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Make sure your promotion process gives all qualified candidates enough time to apply

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in Discrimination and Harassment,Firing,HR Management,Human Resources,Leaders & Managers,Management Training,Performance Reviews

Supervisors who want to hand-select a particular employee for a job may be tempted to play fast and loose with the company promotion process. Watch out!

They may, for example, begin to downgrade a potential candidate’s job performance while enhancing the preferred candidate’s evaluations. Or they may persuade HR to list the promotion opportunity for just a short time, hoping the favorite will apply and other potential applicants will miss the chance.

Be on the lookout for such tactics by monitoring performance evaluations and making sure that every job posting follows the usual rules you’ve set. Otherwise, the whole process may end up tainted—and you’ll wind up facing lawsuits from disgruntled employees who believe they were treated unfairly.

Recent case: Robert Gregory, who is black and over age 40, worked for the University Hospital for about 15 years until he was fired for allegedly handling a cash shortage improperly.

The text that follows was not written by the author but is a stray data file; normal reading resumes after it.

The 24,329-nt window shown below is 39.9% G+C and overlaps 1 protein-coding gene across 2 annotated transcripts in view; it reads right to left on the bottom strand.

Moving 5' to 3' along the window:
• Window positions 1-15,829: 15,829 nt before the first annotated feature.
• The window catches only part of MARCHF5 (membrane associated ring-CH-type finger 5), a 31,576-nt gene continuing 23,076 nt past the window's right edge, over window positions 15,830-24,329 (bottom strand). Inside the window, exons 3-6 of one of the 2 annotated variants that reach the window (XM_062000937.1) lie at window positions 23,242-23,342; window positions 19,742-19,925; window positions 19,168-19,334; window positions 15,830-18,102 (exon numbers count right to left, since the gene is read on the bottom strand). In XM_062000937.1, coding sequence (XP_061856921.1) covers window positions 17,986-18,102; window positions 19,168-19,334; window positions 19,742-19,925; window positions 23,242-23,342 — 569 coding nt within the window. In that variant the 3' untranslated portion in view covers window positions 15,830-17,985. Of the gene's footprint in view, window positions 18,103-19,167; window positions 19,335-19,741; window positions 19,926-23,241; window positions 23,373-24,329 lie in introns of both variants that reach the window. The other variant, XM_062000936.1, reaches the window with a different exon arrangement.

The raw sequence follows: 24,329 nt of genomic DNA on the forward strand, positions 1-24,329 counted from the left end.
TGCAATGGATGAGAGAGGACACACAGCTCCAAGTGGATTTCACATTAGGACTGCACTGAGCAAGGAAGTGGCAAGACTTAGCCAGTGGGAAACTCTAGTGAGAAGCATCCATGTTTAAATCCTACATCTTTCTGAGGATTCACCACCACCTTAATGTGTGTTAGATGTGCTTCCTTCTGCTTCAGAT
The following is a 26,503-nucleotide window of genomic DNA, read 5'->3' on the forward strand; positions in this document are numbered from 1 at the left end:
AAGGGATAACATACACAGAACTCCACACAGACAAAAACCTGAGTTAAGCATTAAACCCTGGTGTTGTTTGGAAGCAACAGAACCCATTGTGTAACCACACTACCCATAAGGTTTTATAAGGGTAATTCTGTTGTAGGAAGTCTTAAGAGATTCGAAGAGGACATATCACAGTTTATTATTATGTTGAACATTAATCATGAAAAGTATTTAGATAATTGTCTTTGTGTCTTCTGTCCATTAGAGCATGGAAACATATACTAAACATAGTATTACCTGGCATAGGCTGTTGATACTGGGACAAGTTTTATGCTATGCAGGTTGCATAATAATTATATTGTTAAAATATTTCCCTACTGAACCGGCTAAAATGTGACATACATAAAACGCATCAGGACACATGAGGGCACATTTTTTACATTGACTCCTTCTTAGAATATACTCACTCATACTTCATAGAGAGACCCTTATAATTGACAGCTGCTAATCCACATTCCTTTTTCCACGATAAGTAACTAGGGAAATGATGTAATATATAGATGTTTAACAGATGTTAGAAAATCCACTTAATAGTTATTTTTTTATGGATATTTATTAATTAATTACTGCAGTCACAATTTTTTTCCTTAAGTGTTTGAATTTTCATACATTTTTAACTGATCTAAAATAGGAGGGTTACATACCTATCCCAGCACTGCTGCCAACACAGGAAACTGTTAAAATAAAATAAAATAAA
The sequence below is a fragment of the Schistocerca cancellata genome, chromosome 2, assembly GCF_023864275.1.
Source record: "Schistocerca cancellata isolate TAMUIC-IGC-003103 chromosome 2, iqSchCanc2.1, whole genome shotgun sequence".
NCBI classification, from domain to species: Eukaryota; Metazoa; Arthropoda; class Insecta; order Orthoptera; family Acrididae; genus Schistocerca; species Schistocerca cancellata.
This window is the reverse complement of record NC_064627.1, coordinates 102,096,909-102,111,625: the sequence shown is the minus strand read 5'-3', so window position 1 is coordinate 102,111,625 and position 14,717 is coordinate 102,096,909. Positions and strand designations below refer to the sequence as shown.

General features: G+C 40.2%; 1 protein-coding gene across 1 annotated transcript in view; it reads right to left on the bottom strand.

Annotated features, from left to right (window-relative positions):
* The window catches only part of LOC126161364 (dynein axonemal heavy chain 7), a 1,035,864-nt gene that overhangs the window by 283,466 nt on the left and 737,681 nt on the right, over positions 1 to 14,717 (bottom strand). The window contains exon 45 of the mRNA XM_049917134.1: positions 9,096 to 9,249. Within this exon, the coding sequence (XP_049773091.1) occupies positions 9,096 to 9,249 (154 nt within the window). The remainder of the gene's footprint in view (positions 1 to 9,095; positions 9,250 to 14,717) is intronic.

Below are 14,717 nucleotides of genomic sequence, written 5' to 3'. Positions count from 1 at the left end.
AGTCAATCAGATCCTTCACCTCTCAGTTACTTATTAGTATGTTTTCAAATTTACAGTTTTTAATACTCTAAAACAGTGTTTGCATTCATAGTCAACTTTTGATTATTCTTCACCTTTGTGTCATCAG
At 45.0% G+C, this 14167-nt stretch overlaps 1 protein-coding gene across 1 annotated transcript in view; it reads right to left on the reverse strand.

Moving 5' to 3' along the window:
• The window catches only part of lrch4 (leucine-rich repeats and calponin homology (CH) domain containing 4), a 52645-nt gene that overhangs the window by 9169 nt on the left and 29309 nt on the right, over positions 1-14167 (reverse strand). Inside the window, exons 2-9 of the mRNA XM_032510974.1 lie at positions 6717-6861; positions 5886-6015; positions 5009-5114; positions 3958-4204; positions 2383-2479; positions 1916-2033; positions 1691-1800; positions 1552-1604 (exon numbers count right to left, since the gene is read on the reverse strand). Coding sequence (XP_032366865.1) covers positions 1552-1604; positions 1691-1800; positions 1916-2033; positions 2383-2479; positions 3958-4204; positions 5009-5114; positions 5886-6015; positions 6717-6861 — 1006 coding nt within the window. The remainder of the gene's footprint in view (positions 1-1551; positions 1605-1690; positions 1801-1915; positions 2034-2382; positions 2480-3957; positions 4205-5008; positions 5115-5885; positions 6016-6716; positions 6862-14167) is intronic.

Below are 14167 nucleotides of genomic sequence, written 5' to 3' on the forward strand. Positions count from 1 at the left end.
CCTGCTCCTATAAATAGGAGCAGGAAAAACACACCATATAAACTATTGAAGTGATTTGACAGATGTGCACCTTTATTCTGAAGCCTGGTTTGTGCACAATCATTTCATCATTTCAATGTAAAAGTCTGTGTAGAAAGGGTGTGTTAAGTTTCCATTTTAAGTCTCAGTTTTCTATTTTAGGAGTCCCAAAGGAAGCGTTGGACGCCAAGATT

Gregory had always earned good performance reviews and had made sure his supervisors knew he was interested in being promoted.

Then the hospital posted an opening he had specifically told his supervisor he was interested in, but the notice didn’t mention a closing date. Gregory assumed he would have a few days to prepare the application and tried to turn it in on Monday after working on it over the weekend. On Monday, he learned the posting had already been closed.

Gregory sued, alleging age and race discrimination (the selected candidate was a younger white employee). Shortly after, Gregory was fired for the alleged cash-management problem.

The court hearing the case said his lawsuit could go forward because there was evidence the hospital might have manipulated the promotion process to exclude Gregory.

It also said the subsequent poor evaluations were suspect, as was the stated reason for firing Gregory since there was little evidence anyone had even made him aware of the cash shortages, and in the past he had aggressively found ways to deal with such incidents. (Gregory v. University Hospital, No. 1:08-CV-00014, SD OH, 2009)

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